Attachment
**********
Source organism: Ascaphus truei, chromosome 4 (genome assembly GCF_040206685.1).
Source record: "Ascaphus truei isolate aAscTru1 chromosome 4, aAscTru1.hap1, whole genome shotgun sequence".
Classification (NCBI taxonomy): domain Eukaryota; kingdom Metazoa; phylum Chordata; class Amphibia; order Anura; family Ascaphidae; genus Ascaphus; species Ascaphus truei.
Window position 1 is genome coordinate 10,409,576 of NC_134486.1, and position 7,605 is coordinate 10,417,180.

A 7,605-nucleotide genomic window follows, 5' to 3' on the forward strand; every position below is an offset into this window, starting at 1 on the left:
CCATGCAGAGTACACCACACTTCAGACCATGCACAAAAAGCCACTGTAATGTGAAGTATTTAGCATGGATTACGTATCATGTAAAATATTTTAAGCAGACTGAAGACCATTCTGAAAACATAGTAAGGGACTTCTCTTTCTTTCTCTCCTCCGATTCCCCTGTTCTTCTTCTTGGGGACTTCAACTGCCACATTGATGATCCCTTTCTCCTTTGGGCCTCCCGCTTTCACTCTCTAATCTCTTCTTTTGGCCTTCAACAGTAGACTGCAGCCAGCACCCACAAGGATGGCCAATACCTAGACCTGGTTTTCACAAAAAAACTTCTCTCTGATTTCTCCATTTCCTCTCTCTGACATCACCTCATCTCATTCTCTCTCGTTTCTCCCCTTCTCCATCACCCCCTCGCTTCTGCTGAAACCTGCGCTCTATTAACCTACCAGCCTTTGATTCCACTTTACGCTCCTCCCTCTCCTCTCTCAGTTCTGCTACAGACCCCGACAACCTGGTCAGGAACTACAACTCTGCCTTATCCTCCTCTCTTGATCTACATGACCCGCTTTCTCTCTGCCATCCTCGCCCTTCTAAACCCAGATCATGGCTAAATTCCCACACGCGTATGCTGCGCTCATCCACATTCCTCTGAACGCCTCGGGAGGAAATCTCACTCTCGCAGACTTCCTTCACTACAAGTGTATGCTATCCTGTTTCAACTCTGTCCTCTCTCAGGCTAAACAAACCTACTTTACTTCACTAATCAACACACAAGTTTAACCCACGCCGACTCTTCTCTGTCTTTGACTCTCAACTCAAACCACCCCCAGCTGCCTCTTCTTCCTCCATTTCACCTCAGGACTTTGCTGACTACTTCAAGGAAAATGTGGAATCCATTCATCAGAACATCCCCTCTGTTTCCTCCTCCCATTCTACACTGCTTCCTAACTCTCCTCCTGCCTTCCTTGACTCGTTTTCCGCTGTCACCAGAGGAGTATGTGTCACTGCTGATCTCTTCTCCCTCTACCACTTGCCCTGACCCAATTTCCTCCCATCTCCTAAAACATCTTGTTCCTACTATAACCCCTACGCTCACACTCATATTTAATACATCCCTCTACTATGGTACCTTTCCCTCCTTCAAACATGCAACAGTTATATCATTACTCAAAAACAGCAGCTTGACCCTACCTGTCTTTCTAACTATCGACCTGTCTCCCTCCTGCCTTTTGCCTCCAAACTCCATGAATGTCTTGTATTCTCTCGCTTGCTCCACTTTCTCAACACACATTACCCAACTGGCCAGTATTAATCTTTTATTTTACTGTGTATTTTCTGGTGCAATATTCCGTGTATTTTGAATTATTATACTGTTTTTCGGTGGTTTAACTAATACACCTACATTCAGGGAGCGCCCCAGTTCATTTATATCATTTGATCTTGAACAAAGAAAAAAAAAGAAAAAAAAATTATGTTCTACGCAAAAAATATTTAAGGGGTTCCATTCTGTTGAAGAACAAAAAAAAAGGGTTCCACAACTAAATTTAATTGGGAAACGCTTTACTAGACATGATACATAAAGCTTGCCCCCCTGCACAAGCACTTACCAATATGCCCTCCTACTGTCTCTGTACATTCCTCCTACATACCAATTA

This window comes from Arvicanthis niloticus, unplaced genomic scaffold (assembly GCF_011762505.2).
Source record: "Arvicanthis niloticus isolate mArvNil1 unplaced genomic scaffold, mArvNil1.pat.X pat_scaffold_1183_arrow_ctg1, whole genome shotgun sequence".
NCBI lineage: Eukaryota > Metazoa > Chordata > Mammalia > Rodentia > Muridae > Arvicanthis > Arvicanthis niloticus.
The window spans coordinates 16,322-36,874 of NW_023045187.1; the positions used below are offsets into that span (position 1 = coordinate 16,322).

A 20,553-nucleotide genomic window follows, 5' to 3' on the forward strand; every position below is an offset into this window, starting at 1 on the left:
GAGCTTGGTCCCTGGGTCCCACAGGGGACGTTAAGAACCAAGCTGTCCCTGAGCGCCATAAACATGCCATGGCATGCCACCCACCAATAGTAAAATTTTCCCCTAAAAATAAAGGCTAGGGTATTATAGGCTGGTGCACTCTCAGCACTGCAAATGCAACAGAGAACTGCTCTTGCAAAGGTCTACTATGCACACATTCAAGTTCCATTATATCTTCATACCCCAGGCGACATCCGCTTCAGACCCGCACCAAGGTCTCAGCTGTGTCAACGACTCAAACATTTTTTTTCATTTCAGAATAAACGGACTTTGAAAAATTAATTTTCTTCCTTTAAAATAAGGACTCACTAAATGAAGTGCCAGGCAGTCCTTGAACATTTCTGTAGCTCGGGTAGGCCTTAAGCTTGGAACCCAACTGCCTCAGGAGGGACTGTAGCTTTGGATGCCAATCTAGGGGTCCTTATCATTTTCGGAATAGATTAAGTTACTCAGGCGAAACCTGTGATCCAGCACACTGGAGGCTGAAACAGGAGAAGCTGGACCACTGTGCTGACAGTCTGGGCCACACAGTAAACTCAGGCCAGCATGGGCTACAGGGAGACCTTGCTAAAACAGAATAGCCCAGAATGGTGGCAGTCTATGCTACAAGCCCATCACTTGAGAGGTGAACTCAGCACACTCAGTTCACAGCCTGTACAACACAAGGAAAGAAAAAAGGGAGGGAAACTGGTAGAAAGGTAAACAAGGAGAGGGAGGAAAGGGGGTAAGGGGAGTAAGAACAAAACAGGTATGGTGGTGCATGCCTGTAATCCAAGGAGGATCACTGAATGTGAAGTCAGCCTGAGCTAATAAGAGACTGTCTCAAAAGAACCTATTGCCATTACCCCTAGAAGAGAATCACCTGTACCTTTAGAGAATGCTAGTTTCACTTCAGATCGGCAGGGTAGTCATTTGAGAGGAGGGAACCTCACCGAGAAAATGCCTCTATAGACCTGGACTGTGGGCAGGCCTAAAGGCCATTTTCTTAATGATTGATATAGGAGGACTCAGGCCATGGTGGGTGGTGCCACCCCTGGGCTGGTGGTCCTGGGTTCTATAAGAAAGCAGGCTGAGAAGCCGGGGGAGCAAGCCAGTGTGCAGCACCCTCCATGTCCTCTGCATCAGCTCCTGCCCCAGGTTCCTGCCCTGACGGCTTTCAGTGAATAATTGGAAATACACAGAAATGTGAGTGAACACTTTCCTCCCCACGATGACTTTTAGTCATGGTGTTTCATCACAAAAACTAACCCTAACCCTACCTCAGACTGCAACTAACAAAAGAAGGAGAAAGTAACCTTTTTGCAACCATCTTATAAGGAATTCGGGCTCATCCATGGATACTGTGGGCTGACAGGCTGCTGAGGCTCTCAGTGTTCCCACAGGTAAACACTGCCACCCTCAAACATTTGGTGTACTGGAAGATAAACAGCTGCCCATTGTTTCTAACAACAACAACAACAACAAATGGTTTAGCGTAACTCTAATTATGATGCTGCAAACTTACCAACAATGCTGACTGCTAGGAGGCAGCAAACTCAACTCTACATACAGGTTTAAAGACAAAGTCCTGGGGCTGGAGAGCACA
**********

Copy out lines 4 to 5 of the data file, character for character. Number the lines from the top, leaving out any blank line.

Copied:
Window position 1 is genome coordinate 10,409,576 of NC_134486.1, and position 7,605 is coordinate 10,417,180.

A 7,605-nucleotide genomic window follows, 5' to 3' on the forward strand; every position below is an offset into this window, starting at 1 on the left: